"Even if we had millions tomorrow we wouldn't change the structure of the place," says Riona. "You don't need huge stands in Thurles. Some of the country's biggest tracks have their stands full on the big days but they're pretty bleak on quieter days. I wouldn't like that here. Just gut the toilets and change windows in the canteen, put in heating - small changes.

"People want Thurles the way it is - we're a small country track and that's the way it's going to be. Racing here is like a big family day out, full of old friends."

And that's what it will be today for Ireland's only family-owned course on one of the track's big days of the year today. The Molony's four daughters, Patricia, Annemarie, Helen and Kate will all muck in. Riona will chase about with purpose while Pierce, straight of back for the first time in a while, will be back on familiar ground, patrolling his patch with a roguish smile and interminable good humour.

The stand at Thurles: basic it might be, but the regulars like it and there are no major changes planned at the track.
Report workrider January 19, 2013 8:43 AM GMT
tks silvergreaser....., a lovely piece , makes you appreciate thurles that little bit more , i wish pierce all the best with his health....
Report silvergreaser January 19, 2013 8:48 AM GMT
The stand at Thurles: basic it might be, but the regulars like it and there are no major changes planned at the track.

Do the regulars really like it workrider or just no choice but to except it?.
Report workrider January 19, 2013 10:15 AM GMT
those of my generation would be used to it i'm afraid , so therefore it would be acceptable to a degree , i'm sure most of us would like to see it upgraded ,but as they say it'll do...
Report RoyalAcademy January 19, 2013 10:29 AM GMT
thanks silver.

But it didn't make sense for us to block it i.e. Two-Mile-Borris

what does that mean?

Hard to credit that a serious racing publication would print something like this that's more appropriate to the tone of Woman's Way or Ireland's Own.
Report gentlemanjohn January 21, 2013 12:52 PM GMT
I imagine it means that they didn't see any reason to lodge objections to the planning authorities when it was going through, seems fairly obvious to me anyway. Not an expert but assume it would be difficult to get planning to build racecourses in the vicinity of an already existing course?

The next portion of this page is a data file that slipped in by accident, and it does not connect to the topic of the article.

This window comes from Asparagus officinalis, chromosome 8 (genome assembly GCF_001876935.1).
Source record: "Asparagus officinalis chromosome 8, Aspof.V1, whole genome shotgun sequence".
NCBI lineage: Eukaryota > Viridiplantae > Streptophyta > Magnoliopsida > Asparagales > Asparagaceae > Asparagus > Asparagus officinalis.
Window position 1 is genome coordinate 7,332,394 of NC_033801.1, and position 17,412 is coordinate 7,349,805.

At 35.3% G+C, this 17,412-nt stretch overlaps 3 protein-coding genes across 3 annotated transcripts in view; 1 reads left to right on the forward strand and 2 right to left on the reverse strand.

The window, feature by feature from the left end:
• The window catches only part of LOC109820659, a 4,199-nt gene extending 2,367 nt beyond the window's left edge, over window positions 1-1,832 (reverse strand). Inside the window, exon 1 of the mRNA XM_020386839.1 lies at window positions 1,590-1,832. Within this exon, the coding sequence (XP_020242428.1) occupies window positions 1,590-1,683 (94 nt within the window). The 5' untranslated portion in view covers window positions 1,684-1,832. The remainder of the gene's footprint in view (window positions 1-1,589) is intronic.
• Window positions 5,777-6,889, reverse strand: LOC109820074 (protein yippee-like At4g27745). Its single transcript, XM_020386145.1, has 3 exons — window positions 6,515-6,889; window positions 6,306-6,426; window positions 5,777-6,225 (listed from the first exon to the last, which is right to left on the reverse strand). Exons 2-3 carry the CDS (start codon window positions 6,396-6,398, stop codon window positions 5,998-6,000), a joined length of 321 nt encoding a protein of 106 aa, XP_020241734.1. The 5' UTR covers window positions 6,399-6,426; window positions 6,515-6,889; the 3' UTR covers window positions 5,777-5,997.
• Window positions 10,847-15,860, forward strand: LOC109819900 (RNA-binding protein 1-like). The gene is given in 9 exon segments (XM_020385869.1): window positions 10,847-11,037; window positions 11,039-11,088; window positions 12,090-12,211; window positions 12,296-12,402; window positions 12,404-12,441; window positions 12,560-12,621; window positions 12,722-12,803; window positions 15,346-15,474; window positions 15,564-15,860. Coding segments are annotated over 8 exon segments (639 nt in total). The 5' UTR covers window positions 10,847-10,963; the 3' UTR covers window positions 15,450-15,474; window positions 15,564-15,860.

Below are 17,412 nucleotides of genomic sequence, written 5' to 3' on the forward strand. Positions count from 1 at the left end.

Report Catch Me ifyoucan October 28, 2015 2:15 PM GMT
Déjà vu indeed Devil
Report Catch Me ifyoucan October 5, 2016 1:58 PM BST
ttt (and make no apologies to no one for doing it).
Report Catch Me ifyoucan October 5, 2017 8:01 PM BST
Catch Me ifyoucan • October 5, 2017 3:26 PM BST
Anyone give a fiddlers about racing this Thursday ?
Report foxy October 7, 2017 7:48 PM BST
I made my first visit to thurles last winter and I loved the place when I go racing in England I tell people it's a place they must visit ,I shall be back again this winter and am really looking forward to it,it's a breath of fresh air.
Report pa lapsy October 9, 2017 7:27 PM BST
^Nice to see such a positive comment.
Report Catch Me ifyoucan October 17, 2019 4:31 PM BST

...2 meetings in October and 3 in November.

Thu, 10th October, 2019
Thu, 24th October, 2019
Thu, 7th November, 2019
Thu, 21st November, 2019
Thu, 28th November, 2019
Sat, 21st December, 2019
Sun, 19th January, 2020
Thu, 6th February, 2020
Thu, 20th February, 2020
Thu, 5th March, 2020
Sat, 21st March, 2020
Report Catch Me ifyoucan November 7, 2019 1:27 AM GMT

Should be a nice day to stroll out

Tommy Weekes has his eye on these preferences
FIRST RACE at 12.50 Bee A Beneficiary
1.20 Everlastingpromise
1.55 Flicker Flame
2.30 Sand Fly
3.00 In A Pinch
3.35 Shanwalla
4.05 Farsideofthemoon
DYOR Devil
Report Catch Me ifyoucan November 21, 2019 12:41 AM GMT
ARKLE chase winner FOOTPAD faces four foes on his return to action in the Chase. Devil .....see you there.
Report Catch Me ifyoucan November 21, 2019 1:37 PM GMT
PUT DOWN DA FOOTpad Daryl.....DRIVE HER LIKE SHE's he cruises to victory under Daryl Jacob.
Report Catch Me ifyoucan November 21, 2019 1:39 PM GMT
Report Catch Me ifyoucan November 21, 2019 1:41 PM GMT
LAURINA could make her chasing debut here next Thursday.....entered in the 2m2f Beginners Chase.
Report Catch Me ifyoucan November 21, 2019 1:42 PM GMT switched to GOWRAN Sat
Report Catch Me ifyoucan November 21, 2019 1:57 PM GMT
5yo ASTERION FORLONGE (cost £290K Sterling)...wouldn't want to miss e lot Timmy @2/5
Report galway59 November 22, 2019 11:29 AM GMT
Its a scandal the way Thurles is run no money put back in to the track phone signal a joke some of the rooms no heating ETC ETC
Report Catch Me ifyoucan November 28, 2019 12:37 PM GMT
pa lapsy • October 9, 2017 7:27 PM BST
^Nice to see such a positive comment